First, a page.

This question originates from proof of Proposition 8.32 of the John Lee's Introduction to Riemannian Manifolds book. It seems easy calculation but I don't understand more rigorously.

Let $(M,g)$ be a Riemannian $n$-manifold and $p\in M$. Let $v \in T_pM$ be a unit vector. Let $(b_1, \dots , b_n)$ be any orthonormal basis for $T_pM$ with $b_1 =v$. Then, why $$ Rc_p(v,v) = R_{11}(p) = R^{k}_{k11}(p) = \Sigma_{k=1}^{n}Rm_p(b_k, b_1, b_1, b_k) $$

? I think that I am unfamiler to the definition of Ricci ( Riemannian ) curvature tensor-and its relation to component- Can any one give more detailed explanation?

  • $\begingroup$ What then is your definition of the Ricci tensor? $\endgroup$ Commented Jun 25, 2023 at 5:29
  • $\begingroup$ Uhm.. for vector fields $X,Y$, $Rc(X,Y) = \operatorname{tr}(Z \mapsto R(Z,X)Y)$. And I don't know how to cennect this abstract definition and the concrete calculation involving component of $Rc$ above. $\endgroup$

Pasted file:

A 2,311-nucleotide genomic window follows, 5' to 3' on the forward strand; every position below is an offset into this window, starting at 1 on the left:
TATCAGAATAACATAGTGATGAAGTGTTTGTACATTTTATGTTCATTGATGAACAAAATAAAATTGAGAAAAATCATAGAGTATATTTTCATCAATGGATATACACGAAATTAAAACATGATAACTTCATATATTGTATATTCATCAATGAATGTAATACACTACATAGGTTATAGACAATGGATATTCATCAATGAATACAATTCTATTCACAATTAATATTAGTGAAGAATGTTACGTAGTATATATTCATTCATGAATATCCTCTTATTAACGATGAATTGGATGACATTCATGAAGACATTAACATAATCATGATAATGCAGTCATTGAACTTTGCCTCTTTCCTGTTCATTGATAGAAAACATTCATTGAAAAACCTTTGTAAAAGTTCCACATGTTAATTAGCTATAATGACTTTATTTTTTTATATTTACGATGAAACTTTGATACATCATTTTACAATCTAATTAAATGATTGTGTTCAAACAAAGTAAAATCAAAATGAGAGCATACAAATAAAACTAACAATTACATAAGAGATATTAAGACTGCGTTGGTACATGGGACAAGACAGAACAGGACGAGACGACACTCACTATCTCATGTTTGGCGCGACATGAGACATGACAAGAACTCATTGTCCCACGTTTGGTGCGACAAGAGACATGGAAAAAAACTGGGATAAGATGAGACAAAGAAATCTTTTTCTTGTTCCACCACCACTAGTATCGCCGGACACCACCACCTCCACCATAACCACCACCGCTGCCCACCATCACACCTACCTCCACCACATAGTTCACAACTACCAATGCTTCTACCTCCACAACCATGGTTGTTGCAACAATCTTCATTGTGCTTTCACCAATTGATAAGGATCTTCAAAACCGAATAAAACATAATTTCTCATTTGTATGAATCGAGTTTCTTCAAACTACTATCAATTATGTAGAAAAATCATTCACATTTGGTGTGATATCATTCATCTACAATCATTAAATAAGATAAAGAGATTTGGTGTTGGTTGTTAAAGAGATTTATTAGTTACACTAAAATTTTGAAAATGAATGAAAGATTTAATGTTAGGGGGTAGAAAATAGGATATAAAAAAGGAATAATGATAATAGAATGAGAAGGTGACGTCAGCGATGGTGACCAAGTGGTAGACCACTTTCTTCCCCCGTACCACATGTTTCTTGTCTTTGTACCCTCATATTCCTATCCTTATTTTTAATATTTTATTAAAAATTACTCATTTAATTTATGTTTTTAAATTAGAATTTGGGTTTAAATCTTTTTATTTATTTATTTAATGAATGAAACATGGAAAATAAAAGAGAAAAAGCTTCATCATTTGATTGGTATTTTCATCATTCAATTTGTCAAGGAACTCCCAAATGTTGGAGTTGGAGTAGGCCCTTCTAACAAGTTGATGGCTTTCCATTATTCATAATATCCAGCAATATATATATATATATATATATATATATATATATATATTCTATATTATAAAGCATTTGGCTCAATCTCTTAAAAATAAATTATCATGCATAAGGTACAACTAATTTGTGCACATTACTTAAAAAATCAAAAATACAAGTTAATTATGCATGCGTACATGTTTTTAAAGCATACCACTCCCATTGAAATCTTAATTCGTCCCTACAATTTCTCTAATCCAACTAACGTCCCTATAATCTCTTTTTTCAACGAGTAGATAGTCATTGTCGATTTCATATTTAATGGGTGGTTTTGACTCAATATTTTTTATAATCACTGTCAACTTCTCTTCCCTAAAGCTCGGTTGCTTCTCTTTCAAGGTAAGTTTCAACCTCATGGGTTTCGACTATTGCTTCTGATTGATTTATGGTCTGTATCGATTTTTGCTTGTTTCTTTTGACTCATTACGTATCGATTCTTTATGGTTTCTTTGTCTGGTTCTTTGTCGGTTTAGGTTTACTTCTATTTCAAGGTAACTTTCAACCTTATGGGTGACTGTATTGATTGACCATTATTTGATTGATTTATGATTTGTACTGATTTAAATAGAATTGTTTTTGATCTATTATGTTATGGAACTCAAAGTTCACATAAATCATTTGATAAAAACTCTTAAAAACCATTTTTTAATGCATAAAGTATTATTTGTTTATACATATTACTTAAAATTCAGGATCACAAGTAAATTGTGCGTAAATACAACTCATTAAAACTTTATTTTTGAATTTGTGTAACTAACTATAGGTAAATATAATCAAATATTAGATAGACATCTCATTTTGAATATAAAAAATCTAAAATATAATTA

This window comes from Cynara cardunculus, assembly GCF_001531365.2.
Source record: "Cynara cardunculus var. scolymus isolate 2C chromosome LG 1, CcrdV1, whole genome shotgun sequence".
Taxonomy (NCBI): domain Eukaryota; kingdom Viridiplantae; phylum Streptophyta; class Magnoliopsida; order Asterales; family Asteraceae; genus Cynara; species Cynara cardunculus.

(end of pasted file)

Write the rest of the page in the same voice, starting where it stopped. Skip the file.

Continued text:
– Plantation
    Commented Jun 25, 2023 at 5:44
  • 1
    $\begingroup$ Take $X=Y=v=b_1$ and take $Z=b_k$, $k=1,\dots,n$. You still need to convert from the $(3,1)$-tensor definition you just gave me of curvature to the $(4,0)$-tensor form, which Lee is using here. $\endgroup$ Commented Jun 25, 2023 at 5:59
  • $\begingroup$ Thank you.. And I still don't get it completely :) I don't know how to deal with the trace in the definition of $Rc$. I think that I am missing some key point. $\endgroup$
    – Plantation
    Commented Jun 25, 2023 at 6:19
  • 1
    $\begingroup$ Summing on $k$ in $\sum R^k_{k11}$ is the trace. $\endgroup$ Commented Jun 25, 2023 at 6:26

1 Answer 1


Just an additional comment:

Say, $\mathbf{T}$ is an arbitrary $(1,3)$-tensor. Its components are by definion the functions on $M$ which allow to express the tensor as linear combination $$ \mathbf{T}={T^i}_{j\,k\,\ell}\;\partial_i\otimes dx^j\otimes dx^k\otimes dx^\ell\ $$ (use summation over all indices).

From the fact that basis vector fields $\partial_i$ and basis one-forms $dx^j$ are dual, $$\partial_i(dx^j)={\delta_i}^j\,,\quad dx^j(\partial_i)= {\delta^j}_i\,,$$ it is obvious how to get the components: let $\mathbf T$ eat $dx^i,\partial_j,\partial_k,\partial_\ell$ and you have ${T^i}_{j\,k\,\ell}\,.$

For simplicity I explained this in a coordinate basis but it works with your basis $b_1,\dots,b_n$ instead of $\partial_1,\dots,\partial_n$ as well. Just take the corresponding basis that is dual to $b_1,\dots,b_n\,.$ Of course the components in this basis are different but they are extracted in exactly the same way.


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